Princeton Professor and New York Times columnist Paul Krugman said President Barack Obama erred by saying Friday that the private sector is "doing fine," but Krugman agreed with the substance of the president's argument that public sector job cuts are hurting the economy.
"That was an unfortunate line," said the Nobel Prize-winning economist Monday on CBS's "This Morning." "The president bungled the line."
"The truth is the private sector is doing better than the public sector, which is not well enough," he said. "The real story of this economy is that cutbacks at the public sector are what's hurting the recovery."
Krugman continued, "By this point in Obama's presidency if we had normal public sector job growth, we'd have 800,000 more people -- firefighters, schoolteachers, police officers. Instead, we've got 600,000 fewer. So right there it's like 1.4 million jobs we should have had in the public sector and of course those would translate into more private sector jobs too -- so that's what he was trying to get at."
"And of course, he screwed up the line."
Obama said Friday that the private sector was "doing fine," in comparison to public sector job cuts. "We've created 4.3 million jobs over the past 27 months. The private sector is doing fine," he said. "Where we’re seeing weaknesses in our economy have to do with state and local government, oftentimes cuts initiated by, you know, governors or mayors who are not getting the kind of help that they have in the past from the federal government and who don’t have the same kind of flexibility of the federal government in dealing with fewer revenues coming in."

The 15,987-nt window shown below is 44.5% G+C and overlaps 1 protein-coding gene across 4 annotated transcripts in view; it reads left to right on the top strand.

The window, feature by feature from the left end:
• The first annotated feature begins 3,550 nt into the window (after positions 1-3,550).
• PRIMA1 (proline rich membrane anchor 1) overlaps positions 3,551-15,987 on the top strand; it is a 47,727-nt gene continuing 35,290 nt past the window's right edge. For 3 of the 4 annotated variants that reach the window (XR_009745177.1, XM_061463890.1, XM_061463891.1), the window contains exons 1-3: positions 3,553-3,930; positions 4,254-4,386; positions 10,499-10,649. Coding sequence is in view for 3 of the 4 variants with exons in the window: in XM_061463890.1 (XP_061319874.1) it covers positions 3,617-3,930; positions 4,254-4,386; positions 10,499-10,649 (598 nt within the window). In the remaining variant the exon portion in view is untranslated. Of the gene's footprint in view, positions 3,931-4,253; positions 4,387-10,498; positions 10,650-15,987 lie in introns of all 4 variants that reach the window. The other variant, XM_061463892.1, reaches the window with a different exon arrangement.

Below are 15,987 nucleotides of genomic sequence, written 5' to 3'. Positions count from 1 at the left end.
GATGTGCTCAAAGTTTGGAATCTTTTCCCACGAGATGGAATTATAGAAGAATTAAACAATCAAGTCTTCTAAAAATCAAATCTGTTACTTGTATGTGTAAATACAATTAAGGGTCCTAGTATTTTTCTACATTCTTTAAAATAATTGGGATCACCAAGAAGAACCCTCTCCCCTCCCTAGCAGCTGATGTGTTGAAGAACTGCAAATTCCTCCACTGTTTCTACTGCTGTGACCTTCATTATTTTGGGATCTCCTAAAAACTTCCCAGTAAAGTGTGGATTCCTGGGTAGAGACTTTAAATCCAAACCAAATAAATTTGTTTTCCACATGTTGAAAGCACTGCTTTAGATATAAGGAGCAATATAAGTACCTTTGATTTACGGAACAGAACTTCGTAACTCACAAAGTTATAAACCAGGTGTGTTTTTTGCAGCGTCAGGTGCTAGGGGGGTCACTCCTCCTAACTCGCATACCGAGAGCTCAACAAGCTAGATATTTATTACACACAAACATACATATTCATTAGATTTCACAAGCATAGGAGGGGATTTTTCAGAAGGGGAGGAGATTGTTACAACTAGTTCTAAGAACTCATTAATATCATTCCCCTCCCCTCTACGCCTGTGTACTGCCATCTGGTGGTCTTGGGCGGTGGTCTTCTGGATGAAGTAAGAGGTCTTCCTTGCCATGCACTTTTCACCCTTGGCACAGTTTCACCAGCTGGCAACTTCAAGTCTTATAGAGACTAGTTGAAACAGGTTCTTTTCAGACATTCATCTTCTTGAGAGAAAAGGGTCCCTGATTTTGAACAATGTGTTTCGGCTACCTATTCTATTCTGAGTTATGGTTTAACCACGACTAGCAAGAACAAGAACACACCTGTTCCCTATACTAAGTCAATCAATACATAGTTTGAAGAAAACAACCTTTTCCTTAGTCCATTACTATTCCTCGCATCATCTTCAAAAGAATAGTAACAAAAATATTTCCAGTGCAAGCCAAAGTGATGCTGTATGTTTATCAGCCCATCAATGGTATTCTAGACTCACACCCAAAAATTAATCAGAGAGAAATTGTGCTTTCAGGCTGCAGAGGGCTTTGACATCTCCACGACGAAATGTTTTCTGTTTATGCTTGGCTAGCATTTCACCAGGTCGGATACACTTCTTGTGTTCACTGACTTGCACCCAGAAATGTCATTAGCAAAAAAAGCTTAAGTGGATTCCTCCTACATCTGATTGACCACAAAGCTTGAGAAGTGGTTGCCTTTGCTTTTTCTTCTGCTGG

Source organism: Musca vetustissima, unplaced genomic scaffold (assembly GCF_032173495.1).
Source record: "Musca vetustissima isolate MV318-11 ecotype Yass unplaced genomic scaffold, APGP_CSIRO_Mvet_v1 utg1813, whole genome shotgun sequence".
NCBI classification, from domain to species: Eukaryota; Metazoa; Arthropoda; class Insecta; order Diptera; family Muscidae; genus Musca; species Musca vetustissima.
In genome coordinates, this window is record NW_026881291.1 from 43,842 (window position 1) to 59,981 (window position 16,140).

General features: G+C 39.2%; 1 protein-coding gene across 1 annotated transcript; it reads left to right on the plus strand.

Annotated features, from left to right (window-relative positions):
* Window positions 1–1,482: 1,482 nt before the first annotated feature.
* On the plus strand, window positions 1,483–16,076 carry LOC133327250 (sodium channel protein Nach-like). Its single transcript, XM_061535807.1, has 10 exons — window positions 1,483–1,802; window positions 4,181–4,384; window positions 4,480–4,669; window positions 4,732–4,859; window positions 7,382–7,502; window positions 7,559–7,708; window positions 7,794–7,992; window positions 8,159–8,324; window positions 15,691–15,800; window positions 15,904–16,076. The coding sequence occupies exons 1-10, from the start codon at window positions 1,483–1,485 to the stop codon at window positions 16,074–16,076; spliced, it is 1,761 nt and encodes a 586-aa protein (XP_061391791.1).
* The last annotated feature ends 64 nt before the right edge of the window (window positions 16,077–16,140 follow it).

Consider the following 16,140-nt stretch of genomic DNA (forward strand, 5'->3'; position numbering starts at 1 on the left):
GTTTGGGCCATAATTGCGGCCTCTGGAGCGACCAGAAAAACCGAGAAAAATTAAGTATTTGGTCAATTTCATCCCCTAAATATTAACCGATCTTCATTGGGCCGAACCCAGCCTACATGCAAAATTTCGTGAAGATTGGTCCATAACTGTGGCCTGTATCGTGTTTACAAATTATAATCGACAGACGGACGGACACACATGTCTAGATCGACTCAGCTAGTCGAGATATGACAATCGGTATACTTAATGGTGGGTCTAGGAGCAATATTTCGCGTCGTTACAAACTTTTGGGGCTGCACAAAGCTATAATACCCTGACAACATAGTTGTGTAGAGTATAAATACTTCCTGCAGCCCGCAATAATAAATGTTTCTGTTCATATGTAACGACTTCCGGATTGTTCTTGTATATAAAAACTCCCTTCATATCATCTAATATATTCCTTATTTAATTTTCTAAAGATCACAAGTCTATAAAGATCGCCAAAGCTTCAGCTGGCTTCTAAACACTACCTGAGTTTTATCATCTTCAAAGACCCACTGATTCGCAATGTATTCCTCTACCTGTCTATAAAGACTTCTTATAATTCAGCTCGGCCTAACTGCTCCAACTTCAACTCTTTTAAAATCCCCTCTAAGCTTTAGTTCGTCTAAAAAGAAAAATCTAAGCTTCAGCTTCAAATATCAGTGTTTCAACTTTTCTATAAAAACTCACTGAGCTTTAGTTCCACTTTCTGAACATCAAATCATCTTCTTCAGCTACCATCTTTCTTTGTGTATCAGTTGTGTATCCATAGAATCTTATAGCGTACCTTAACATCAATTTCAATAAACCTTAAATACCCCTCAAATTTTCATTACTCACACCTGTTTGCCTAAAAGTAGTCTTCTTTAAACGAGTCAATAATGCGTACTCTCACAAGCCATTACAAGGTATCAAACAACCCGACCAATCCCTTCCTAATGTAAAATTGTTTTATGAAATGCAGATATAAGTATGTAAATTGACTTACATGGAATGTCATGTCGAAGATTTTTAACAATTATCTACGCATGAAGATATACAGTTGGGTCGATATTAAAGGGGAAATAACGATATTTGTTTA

Obama's correct about the jobs picture -- the private sector has gained about 4.2 million jobs since early 2010, while 607,000 fewer people work in the public sector since he took office. Mitt Romney and the Republican party jumped on the line, with the former Massachusetts governor blasting Obama for being "out of touch."
Obama later clarified that it's "absolutely clear the economy is not doing fine."
Krugman said a Lehman Brothers-like financial crisis was less likely in Europe than a "nasty recession," which he said was likely already underway and would have a relatively small effect on the U.S.